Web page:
NBTC cracks down on Lese Majeste content and unlicensed Internet TV boxes

Image credit: warmer / Shutterstock.com

It’s turning out to be another busy week for Thailand’s National Broadcasting and Telecommunications Commission (NBTC), which has announced stiff new regulations to clamp down on the problems of Lese Majeste content and unlicensed Internet TV boxes.

The NBTC and Commission and Digital Economy Ministry staged a meeting aimed at cracking down on content disrespectful to the monarchy (commonly referred to as Lese Majeste), which is a crime punishable by three to five years in jail.

NBTC Secretary-General Takorn Tantasit announced that the regulator would be sending letters to the country’s ISPs and IIGs (international internet gateways) summoning them for a meeting on April 27 to find a way to make significant progress in blocking Lese Majeste content. Takorn noted that unless meaningful progress was made before April 30, the networks would be punished to the fullest extent possible and risked losing their licenses when they come up for renewal.

Takorn noted that the biggest obstacle to blocking Lese Majeste content is encryption, and said that this was a concern for security agencies at the highest level.

In the case of content that was even borderline Lese Majeste, Takorn said the ISPs must proactively remove the content immediately without waiting for a court order or instructions from the regulator.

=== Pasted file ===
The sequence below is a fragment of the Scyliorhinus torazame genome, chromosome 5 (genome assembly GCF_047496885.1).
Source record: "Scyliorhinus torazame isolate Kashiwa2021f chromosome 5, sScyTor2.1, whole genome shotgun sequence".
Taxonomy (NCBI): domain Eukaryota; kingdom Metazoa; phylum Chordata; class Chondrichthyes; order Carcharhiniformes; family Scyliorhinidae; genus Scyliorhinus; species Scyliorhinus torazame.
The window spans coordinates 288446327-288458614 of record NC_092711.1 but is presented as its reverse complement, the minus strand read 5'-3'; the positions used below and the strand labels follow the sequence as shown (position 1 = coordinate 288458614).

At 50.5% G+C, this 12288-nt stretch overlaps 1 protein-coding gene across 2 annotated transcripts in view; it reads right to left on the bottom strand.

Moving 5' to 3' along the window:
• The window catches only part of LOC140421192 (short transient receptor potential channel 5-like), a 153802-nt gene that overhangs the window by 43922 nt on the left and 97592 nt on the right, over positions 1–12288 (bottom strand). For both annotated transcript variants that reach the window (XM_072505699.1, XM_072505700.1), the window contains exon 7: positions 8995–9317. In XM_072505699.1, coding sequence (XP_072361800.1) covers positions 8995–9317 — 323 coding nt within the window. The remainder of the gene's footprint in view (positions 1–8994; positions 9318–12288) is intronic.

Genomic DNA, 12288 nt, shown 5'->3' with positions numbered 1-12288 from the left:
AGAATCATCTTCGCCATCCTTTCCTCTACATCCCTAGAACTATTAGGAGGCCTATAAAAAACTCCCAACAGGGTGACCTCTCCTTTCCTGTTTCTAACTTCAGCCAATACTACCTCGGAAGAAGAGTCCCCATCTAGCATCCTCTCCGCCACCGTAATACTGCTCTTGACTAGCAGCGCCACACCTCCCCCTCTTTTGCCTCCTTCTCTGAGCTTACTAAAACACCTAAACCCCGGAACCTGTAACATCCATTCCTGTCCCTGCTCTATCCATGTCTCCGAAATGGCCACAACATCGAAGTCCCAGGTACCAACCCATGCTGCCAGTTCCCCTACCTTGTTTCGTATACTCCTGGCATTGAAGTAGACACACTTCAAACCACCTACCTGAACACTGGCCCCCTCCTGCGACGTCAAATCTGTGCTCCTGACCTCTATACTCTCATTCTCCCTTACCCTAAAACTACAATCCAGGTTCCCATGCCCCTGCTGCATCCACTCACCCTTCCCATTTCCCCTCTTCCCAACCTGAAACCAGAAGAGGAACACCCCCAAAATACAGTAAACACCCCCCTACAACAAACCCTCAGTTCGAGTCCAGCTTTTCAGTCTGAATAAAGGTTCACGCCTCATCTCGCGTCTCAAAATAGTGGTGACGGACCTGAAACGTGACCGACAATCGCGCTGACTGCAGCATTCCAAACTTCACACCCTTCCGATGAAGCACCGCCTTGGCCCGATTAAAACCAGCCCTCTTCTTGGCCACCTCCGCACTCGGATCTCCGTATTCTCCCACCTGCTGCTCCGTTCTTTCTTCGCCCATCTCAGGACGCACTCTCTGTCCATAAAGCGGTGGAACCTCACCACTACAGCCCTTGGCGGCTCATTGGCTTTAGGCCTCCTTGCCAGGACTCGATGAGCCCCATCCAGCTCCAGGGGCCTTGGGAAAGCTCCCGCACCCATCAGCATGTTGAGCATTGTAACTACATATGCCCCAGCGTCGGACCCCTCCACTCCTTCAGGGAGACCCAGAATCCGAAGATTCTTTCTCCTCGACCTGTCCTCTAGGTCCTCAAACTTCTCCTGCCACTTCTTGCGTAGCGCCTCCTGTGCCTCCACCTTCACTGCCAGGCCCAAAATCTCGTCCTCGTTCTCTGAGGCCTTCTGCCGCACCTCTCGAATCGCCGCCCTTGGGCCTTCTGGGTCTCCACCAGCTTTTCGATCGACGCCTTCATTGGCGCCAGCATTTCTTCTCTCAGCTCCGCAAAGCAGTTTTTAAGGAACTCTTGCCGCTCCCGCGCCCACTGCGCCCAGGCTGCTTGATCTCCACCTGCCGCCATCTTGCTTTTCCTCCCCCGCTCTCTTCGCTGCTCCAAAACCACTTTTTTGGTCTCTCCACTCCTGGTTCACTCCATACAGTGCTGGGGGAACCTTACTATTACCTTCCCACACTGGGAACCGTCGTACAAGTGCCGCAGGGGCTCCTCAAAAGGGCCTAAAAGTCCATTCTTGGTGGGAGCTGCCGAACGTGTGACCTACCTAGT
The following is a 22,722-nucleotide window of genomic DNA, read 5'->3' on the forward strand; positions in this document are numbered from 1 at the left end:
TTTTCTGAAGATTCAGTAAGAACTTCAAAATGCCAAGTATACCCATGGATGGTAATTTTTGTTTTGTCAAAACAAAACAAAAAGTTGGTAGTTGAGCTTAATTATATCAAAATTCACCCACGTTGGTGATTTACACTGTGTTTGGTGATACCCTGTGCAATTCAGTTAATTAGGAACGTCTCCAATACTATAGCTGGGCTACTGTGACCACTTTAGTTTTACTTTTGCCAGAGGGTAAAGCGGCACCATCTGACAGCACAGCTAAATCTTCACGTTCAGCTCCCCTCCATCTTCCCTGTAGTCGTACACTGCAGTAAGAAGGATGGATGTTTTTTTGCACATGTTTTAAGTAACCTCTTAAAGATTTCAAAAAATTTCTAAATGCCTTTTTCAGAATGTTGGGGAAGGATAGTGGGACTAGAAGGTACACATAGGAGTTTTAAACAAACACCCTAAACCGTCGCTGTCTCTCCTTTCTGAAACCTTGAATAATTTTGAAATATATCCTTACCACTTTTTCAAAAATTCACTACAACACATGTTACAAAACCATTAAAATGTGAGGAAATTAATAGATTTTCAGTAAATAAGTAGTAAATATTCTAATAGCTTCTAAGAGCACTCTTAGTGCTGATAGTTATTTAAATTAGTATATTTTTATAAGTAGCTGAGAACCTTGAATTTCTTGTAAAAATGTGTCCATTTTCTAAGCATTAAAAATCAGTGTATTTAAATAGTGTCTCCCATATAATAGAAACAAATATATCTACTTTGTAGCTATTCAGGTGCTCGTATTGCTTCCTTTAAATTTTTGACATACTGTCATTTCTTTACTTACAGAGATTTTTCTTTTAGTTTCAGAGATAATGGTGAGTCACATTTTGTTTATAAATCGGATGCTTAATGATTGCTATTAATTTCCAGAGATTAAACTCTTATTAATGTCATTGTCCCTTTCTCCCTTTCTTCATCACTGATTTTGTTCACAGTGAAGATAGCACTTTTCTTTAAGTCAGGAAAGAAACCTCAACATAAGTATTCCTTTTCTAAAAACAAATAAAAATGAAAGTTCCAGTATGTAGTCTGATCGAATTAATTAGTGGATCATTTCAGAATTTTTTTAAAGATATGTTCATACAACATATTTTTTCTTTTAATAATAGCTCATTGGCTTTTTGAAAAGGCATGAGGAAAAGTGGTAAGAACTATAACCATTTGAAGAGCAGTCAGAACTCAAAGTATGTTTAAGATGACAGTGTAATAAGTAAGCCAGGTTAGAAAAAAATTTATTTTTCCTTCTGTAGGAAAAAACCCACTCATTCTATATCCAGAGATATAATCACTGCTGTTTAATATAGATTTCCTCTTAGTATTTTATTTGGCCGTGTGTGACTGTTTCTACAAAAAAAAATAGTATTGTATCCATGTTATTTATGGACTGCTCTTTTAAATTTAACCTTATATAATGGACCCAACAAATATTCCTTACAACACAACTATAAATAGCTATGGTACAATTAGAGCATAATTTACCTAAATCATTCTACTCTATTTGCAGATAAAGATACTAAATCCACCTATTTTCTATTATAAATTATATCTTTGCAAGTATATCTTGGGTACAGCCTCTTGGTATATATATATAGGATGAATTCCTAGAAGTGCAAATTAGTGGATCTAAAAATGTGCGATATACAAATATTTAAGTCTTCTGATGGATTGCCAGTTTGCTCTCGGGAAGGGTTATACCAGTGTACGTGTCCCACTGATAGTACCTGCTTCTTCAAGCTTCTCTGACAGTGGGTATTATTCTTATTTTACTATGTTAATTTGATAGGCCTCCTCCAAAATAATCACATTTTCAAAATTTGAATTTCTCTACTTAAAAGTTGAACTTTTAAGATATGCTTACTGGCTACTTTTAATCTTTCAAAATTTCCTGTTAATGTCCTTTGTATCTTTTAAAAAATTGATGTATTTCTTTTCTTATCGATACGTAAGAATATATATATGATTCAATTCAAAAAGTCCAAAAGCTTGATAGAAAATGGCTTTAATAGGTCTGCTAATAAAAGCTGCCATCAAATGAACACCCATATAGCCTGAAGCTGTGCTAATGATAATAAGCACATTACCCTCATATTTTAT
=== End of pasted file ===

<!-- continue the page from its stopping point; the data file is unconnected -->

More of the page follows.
If the content cannot be removed because of encryption, the ISP or IIG must immediately write to the Digital Economy Ministry or other concerned department so that they may liaise with foreign agencies on the matter.

Takorn’s order goes above and beyond the recently passed Computer Crime Act that calls for the establishment of a morality panel within the Digital Economy Ministry that can order “immoral” but otherwise legal content to be blocked.

Internet TV device: unlicensed no more

Meanwhile, the NBTC also issued a Internet TV Box notification [PDF] that slaps licensing requirements on Internet TV devices in the Kingdom of Thailand.

The notification specifically mentions Media Box, Android Box, Apple TV Box [sic], TV Stick, HDMI Dongle and Chromecast, and any other device that can perform a similar function.

The notification went into force on Tuesday, and gives a grace period of 60 days for people who import, sell, stock or set up such devices to apply for a license. Anyone found to be doing any of those things without a license will be punished under Article 70 of the Broadcasting Act BE 2551 (2008), and faces a maximum two-year jail sentence and a $29,000 (1 million baht) fine.

The rationale given in the notification is that such devices are used for piracy, and this causes damage to the country and to content rights holders, as well as cast the country in a negative light.

Given that any modern PC can perform a similar function, the notification could have repercussions far beyond the broadcasting space if the law is followed to the letter.

Be the first to comment

What do you think?

This site uses Akismet to reduce spam. Learn how your comment data is processed.